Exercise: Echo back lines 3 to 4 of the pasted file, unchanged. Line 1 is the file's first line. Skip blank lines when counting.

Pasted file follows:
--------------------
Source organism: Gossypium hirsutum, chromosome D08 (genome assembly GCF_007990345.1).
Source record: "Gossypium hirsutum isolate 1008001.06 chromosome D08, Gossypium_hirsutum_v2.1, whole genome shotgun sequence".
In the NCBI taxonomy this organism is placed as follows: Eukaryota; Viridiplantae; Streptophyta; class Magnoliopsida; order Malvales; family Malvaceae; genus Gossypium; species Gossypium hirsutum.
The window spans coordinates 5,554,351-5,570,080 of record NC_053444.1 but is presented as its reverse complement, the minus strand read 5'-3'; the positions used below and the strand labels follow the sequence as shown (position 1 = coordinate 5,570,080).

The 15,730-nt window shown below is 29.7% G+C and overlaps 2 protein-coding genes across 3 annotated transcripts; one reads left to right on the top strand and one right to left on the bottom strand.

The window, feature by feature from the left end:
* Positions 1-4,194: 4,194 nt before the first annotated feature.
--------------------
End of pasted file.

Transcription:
In the NCBI taxonomy this organism is placed as follows: Eukaryota; Viridiplantae; Streptophyta; class Magnoliopsida; order Malvales; family Malvaceae; genus Gossypium; species Gossypium hirsutum.
The window spans coordinates 5,554,351-5,570,080 of record NC_053444.1 but is presented as its reverse complement, the minus strand read 5'-3'; the positions used below and the strand labels follow the sequence as shown (position 1 = coordinate 5,570,080).